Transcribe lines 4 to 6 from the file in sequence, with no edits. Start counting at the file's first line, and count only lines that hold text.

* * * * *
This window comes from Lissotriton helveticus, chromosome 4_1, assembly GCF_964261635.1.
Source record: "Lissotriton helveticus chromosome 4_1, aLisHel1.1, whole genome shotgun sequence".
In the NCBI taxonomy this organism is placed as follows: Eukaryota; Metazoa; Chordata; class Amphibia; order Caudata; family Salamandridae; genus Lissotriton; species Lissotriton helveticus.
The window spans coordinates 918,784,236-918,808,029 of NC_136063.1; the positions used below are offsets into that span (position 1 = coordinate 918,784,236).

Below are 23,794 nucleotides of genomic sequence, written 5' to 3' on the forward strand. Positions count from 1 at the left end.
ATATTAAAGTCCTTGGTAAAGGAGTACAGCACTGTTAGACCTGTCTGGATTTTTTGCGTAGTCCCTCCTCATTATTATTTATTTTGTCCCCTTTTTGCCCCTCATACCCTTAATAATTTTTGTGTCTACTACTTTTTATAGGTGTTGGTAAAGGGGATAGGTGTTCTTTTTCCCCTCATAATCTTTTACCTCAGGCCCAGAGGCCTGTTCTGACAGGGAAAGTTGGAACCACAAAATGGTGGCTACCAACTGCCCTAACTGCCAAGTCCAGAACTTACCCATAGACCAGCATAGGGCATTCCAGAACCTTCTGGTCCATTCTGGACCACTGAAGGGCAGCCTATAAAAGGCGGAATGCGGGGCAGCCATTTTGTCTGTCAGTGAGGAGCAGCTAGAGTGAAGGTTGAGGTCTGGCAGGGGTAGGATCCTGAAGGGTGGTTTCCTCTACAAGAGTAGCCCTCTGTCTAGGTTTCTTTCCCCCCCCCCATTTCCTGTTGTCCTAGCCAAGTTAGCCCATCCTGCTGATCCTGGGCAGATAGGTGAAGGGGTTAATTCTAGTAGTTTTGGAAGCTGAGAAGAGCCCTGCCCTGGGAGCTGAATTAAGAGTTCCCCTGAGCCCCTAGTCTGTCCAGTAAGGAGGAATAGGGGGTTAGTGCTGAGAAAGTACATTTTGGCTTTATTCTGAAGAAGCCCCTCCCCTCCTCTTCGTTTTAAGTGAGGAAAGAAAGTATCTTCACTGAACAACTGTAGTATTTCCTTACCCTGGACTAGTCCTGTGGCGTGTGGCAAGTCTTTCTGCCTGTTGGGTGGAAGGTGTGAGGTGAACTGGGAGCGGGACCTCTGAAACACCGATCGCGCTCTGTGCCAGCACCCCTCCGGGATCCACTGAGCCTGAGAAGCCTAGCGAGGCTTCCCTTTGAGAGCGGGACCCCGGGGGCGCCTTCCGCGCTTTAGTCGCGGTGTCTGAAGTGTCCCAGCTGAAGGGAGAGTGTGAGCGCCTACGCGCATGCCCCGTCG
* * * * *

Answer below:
The window spans coordinates 918,784,236-918,808,029 of NC_136063.1; the positions used below are offsets into that span (position 1 = coordinate 918,784,236).

Below are 23,794 nucleotides of genomic sequence, written 5' to 3' on the forward strand. Positions count from 1 at the left end.
ATATTAAAGTCCTTGGTAAAGGAGTACAGCACTGTTAGACCTGTCTGGATTTTTTGCGTAGTCCCTCCTCATTATTATTTATTTTGTCCCCTTTTTGCCCCTCATACCCTTAATAATTTTTGTGTCTACTACTTTTTATAGGTGTTGGTAAAGGGGATAGGTGTTCTTTTTCCCCTCATAATCTTTTACCTCAGGCCCAGAGGCCTGTTCTGACAGGGAAAGTTGGAACCACAAAATGGTGGCTACCAACTGCCCTAACTGCCAAGTCCAGAACTTACCCATAGACCAGCATAGGGCATTCCAGAACCTTCTGGTCCATTCTGGACCACTGAAGGGCAGCCTATAAAAGGCGGAATGCGGGGCAGCCATTTTGTCTGTCAGTGAGGAGCAGCTAGAGTGAAGGTTGAGGTCTGGCAGGGGTAGGATCCTGAAGGGTGGTTTCCTCTACAAGAGTAGCCCTCTGTCTAGGTTTCTTTCCCCCCCCCCATTTCCTGTTGTCCTAGCCAAGTTAGCCCATCCTGCTGATCCTGGGCAGATAGGTGAAGGGGTTAATTCTAGTAGTTTTGGAAGCTGAGAAGAGCCCTGCCCTGGGAGCTGAATTAAGAGTTCCCCTGAGCCCCTAGTCTGTCCAGTAAGGAGGAATAGGGGGTTAGTGCTGAGAAAGTACATTTTGGCTTTATTCTGAAGAAGCCCCTCCCCTCCTCTTCGTTTTAAGTGAGGAAAGAAAGTATCTTCACTGAACAACTGTAGTATTTCCTTACCCTGGACTAGTCCTGTGGCGTGTGGCAAGTCTTTCTGCCTGTTGGGTGGAAGGTGTGAGGTGAACTGGGAGCGGGACCTCTGAAACACCGATCGCGCTCTGTGCCAGCACCCCTCCGGGATCCACTGAGCCTGAGAAGCCTAGCGAGGCTTCCCTTTGAGAGCGGGACCCCGGGGGCGCCTTCCGCGCTTTAGTCGCGGTGTCTGAAGTGTCCCAGCTGAAGGGAGAGTGTGAGCGCCTACGCGCATGCCCCGTCG